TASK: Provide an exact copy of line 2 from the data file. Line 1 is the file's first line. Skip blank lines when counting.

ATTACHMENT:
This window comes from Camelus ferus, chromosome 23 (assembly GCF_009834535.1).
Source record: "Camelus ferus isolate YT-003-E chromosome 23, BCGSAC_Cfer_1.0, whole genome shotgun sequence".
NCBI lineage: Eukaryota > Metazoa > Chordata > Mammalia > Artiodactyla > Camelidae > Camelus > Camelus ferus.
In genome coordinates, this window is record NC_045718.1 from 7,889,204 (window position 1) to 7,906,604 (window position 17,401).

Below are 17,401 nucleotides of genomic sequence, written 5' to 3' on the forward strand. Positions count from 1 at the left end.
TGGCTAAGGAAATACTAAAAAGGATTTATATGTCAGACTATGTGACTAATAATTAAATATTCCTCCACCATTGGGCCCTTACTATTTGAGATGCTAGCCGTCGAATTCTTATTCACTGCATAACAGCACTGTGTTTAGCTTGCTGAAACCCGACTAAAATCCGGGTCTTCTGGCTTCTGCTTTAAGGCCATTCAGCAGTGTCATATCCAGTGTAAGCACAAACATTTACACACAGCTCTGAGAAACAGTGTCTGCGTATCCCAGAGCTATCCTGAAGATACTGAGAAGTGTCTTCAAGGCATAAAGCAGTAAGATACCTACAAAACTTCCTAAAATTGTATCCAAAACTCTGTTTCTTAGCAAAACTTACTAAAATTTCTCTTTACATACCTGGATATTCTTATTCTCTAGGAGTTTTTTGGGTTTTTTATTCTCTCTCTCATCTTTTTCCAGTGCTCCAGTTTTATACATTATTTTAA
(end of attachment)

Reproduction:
Source record: "Camelus ferus isolate YT-003-E chromosome 23, BCGSAC_Cfer_1.0, whole genome shotgun sequence".